The 2018 Ryder Cup made global heroes of some players, while others struggled again to transfer their individual success to golf’s finest team event. Mark Townsend, ranking Team Europe, and Dan Murphy, on Team USA duty, write their Ryder Cup report cards.

Team Europe

Paul Casey


Ten years we’ve been waiting for this. Many questioned whether he was even worth a place on the team, as it played out he chaperoned a rookie in Tyrrell Hatton with the best scoring in the fourballs and was then dispatched second in the singles. From where three-time major winner Brooks Koepka didn’t drop a shot and still couldn’t get a win over the Englishman. From not having won a full point since 2006 we’re now praying he’ll still be around for Whistling Straits. B+

Tommy Fleetwood


Everything was so much in his favour – the course, his form, the Open champion as his partner, it was even the week of his son’s birthday – that you felt something had to give. Nothing did. Even by Fleetwood’s now exceptional standards this was spectacular. The week ‘Moliwood’ was born, the week the two of them had a magnificent clean sweep over the first two days. It would be harsh to say he ran out of steam on Sunday, more that fellow rookie Tony Finau was too good on the day. A

Sergio Garcia

Sergio Garcia


The Spaniard got the most hammer when the picks were announced, now he’s Europe’s most successful ever Ryder Cupper.

Garcia was selected for a very good reason in that he is pretty much the perfect partner – his record is now W18 H6 L8 on the first two days. Europe had five rookies and he was assigned Noren in the foursomes. His finest moment came when, alongside Rory, he birdied 17 to close out a charging Finau and Koepka.

The draw was kind to him in the singles, he edged the scoreboard further on with a well-deserved third point to cap a remarkable week. A-

Tyrrell Hatton


Anyone would have played second fiddle to Casey in the fourballs and he had a baptism of fire against JT, Spieth and their betterball 61 but still Europe took them down the 18th. Got off the mark and was more involved in a brilliant 3&2 dismantling of DJ and Fowler. Handled himself nicely with more smiles than any silly outbursts and came up against a finally rejuvenated Patrick Reed on Sunday, against a few other Americans he might have got a second point. C+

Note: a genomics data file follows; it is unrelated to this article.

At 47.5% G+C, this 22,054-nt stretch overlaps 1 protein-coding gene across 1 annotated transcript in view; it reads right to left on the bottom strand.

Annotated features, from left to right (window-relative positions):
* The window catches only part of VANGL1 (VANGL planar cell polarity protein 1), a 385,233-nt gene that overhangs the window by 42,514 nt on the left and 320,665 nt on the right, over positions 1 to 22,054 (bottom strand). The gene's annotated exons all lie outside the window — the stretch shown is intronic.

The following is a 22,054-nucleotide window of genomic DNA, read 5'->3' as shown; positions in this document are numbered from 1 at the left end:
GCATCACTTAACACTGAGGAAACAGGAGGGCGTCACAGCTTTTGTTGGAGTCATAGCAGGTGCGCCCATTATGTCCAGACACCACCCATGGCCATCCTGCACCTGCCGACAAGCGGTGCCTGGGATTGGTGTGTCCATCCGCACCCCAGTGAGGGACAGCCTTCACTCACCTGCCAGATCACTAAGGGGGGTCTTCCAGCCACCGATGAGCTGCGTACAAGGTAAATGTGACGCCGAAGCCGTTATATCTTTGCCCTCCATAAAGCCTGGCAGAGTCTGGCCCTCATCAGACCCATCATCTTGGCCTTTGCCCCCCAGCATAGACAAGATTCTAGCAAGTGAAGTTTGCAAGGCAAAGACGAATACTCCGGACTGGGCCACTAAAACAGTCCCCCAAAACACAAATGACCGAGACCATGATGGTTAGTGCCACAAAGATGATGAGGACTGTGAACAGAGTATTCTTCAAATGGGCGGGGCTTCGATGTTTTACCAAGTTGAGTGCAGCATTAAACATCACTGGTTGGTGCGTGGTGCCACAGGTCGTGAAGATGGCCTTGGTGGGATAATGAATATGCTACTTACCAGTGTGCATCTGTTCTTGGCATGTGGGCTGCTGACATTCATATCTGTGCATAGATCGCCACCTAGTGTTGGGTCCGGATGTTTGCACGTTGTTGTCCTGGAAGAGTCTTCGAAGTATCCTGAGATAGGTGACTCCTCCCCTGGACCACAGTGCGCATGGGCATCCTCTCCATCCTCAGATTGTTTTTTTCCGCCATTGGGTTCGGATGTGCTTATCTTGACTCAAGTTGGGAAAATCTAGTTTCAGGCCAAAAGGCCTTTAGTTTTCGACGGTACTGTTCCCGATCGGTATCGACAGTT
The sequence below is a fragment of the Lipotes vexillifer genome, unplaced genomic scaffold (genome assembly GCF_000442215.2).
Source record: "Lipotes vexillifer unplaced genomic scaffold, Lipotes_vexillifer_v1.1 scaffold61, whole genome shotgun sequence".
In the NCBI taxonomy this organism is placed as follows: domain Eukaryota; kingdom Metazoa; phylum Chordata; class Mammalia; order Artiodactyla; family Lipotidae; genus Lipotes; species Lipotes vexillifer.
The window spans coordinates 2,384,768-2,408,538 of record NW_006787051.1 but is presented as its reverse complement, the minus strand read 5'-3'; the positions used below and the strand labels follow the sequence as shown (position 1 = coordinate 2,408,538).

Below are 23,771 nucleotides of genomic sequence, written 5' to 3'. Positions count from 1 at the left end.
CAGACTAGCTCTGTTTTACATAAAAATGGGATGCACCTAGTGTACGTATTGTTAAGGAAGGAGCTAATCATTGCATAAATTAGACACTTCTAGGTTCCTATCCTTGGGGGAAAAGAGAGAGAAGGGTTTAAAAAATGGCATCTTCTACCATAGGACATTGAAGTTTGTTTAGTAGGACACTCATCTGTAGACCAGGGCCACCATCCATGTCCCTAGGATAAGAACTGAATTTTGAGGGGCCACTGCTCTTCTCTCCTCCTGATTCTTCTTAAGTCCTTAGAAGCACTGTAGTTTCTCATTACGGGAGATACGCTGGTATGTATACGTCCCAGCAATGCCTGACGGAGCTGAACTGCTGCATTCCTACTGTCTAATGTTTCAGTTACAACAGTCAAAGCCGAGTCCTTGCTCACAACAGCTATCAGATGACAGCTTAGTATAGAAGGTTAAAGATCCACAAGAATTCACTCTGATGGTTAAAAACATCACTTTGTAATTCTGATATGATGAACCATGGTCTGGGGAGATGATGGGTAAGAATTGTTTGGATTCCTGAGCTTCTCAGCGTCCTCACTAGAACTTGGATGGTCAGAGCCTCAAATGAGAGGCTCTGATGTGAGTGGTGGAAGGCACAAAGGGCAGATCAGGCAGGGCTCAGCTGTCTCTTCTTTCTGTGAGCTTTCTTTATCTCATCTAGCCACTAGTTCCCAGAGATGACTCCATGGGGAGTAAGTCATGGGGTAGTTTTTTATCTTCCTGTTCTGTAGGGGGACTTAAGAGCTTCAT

Rory McIlroy


McIlroy’s Ryder Cup began and ended in desperate fashion with a birdie-free fourball and then having the stinker of the final hole against Justin Thomas after some incredible play which went unrewarded. In between there was some magic with his old sparring partners Poulter and Garcia but the abiding memory is of shaking hands with Thomas by the drop zone on 18. We’re still nowhere nearer to finding a partner for our superstar player and you still wonder how we can get the best out of him. B-

Francesco Molinari


How on earth do you top winning the Open Championship? You do what no other European player has done and take all manner of major winners down, one after the other. To top it all off the record books will show that he deservedly secured the winning point, the odd thing was that it came on the 16th tee after Mickelson stuck it in the water. He had never won a full point before this. Now he has five of them. A+

Alex Noren


The big question was whether we were going to get the thrusting Noren of Friday or the out-of-sorts Noren the following day in the singles? Thankfully we got the former and he got to play a great, if slightly odd, match with DeChambeau. One highlight was an eagle, just the second of the day along with Tiger, at 14, just as Europe reclaimed the cup. Another was the 40-footer at the last to close out the week for the win.